Big Ben, in his wet suit, also shot up near me. For a moment, I thought he might actually clear the water altogether. He was laughing and spitting water and making horrible gagging sounds. The class played for a few minutes. Even Becky was having a great time when Manly Mark called us back for lunch.
“Seriously Mark!? You expect anyone to eat after that ride?” But people began to make their way in. The trip back in proved to be much tougher than getting out. The waves were still moving us up and down within about 12-15 feet of altitude and we needed to time our exist to be close to the beach or risk being pounded by the breaker.
I watched as Big Ben tumbled up the beach, but he survived. Then I noticed that Becky was in trouble. She was scared to death of this part. Andrew was there again tohelp her and I smiled as he literally took her arm and drove her through the exit, timing it almost perfectly. She came out on all fours, but looked much more graceful than whatever it was that Ben just did.
I didn’t want to leave. Those waves were wonderful. We’d packed our lunches so no one actually needed me ashore. I chose to just enjoy the floating for a bit. It was the greatest water bed ever; sliding down into a deep trough and coasting up to the crest of the next , I’d settled into a easy, relaxing pattern.
Big Ben, the good dive buddy that he was, stayed on the edge of the beach waiting for me. Dive Buddy rules were clear. He could not leave me in the water alone but coming between Ben and his lunch was a lapse of wisdom that I completely missed.
“Wilson – get your butt in here!” He called out as I rode the crest of a big wave. I looked over at him and gave him my best you-must-be-kidding smirk just as the wave passed and I slid down into the next trough. This is so great – or so I thought.
Big Ben had to be a biker or something crude because his language, while still playful, decayed quickly into words I prefer not to repeat and I continued to smirk at him from high above him on each wave crest. I was particularly taken with how close I was to the beach where Big Ben had his hands on his hips trying to figure out how to reach me and pull me in so he could go eat, but I was just out of reach and could turn my head to wink at Ben, then turn to watch the ride down into the next trough.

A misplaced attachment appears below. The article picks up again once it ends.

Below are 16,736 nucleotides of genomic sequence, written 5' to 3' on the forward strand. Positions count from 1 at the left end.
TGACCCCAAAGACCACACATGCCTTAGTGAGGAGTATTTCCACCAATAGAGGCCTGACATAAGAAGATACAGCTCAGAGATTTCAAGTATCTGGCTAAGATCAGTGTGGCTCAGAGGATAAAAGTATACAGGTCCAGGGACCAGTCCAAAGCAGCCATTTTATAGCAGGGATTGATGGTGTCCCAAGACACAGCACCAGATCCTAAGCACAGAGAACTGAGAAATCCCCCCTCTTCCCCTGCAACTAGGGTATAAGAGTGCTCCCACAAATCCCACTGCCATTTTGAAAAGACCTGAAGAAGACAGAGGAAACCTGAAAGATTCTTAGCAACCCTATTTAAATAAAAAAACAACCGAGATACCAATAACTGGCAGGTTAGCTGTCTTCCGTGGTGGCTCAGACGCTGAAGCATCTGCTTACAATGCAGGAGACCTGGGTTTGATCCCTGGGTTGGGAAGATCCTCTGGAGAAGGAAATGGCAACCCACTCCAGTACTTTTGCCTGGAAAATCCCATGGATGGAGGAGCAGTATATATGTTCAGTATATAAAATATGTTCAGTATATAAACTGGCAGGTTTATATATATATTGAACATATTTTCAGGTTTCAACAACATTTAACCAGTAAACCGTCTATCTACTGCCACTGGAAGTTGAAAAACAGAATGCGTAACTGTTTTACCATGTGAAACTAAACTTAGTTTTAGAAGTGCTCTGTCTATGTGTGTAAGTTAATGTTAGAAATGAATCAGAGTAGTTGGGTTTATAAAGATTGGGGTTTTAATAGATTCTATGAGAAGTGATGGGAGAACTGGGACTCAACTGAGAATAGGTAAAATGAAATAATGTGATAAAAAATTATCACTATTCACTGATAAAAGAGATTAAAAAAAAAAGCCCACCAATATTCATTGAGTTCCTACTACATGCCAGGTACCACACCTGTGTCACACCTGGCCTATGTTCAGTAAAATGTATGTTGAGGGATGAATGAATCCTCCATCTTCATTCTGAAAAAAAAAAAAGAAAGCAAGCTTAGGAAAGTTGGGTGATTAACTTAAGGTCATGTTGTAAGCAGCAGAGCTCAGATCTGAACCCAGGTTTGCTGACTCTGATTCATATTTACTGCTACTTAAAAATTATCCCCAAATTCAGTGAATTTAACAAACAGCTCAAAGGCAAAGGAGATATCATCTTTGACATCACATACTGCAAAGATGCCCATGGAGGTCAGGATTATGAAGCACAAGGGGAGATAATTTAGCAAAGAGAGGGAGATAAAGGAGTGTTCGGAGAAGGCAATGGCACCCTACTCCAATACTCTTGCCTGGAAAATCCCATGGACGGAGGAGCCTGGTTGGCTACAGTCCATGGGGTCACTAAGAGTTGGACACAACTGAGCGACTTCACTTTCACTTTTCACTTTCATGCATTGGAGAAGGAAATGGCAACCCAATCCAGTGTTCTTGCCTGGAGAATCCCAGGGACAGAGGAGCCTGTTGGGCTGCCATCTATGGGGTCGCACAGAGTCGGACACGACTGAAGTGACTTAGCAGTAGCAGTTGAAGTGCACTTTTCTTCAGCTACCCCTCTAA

But I was drifting closer to the beach with each wave and finally got too close to the edge and never saw that next trough. I figure I fell backwards about 12 feet into the churning water at the base of the collapsing wave. I was amazed at the view of that giant wave breaking right above me. Angry exploding water buffered my fall, but slamming into the beach still knocked the wind out of me. There I stayed while all that falling water overwhelmed my wet suit and pinned me to the crunchy sand bottom, forcing said sand into any unprotected body opening and even up inside my wet suit. I was a bit slow to pinch my mouth shut and prayed it would stop soon because I had almost no air and couldn’t move until this pounding stopped.
As the storm of water and sand and seaweed began to slow, I felt myself moving toward the shore. It was counter intuitive and paused my panic at needing to breath. I tried to move, but one arm was not responding and I needed to deal with this mouthful of sand. I have to clear that mess if I wanted to breath again. Both sinus’s were also packed with sand and at least one small, very annoyed crustacean.
The water level around me got lower and I finally realized that it was Ben, dragging me by one arm to safety. He was laughing so hard I thought he was going to choke. Finally, he dropped me on the warm sand, not more than 6 feet from that wave was receding. He then sat down near me, almost in tears of laughter. He leaned close to my face so I could hear him over the crashing of the next wave and said, “What’s the matter Wilson? Get an O. S. wave?”
But I really needed air, so I rolled over to spit out a mouthful of sand and finally gulped a fresh breath. Then I used my finger to dig out as much as I could. Talking proved tougher. I finally choked out, “What –ACK –, is a — PITUY — O.S. wave?”
Big Ben leaned back and laughed, “It stands for ‘Oh S**t and that definitely was one.” I was still gagging on sand but I knew I was safe and air was getting where I needed it. Do you have any idea how hard it is to laugh with both your mouth and sinus’ layered with sand?
Well, Manly Mark signed all our cards.
About a year later I heard that that Becky had joined with a group from class to go diving and got separated from her dive buddy. They found her, days later, dead, having drifted to where the shore was very rocky. Apparently she died on those rocks, fighting heavy surf, alone.
I wondered if I could have, should have done something differently, but what?
I also wondered if Manly Mark updated his class introduction to note that he had finally lost a student. RIP Becky. I still think of you.
I discovered on a later dive that my eustachian tubes were unsuited for dives deeper than 20 feet and my doctor advised me to give up scuba diving, so I gave ski diving a try instead. And dad, he was always proud of me.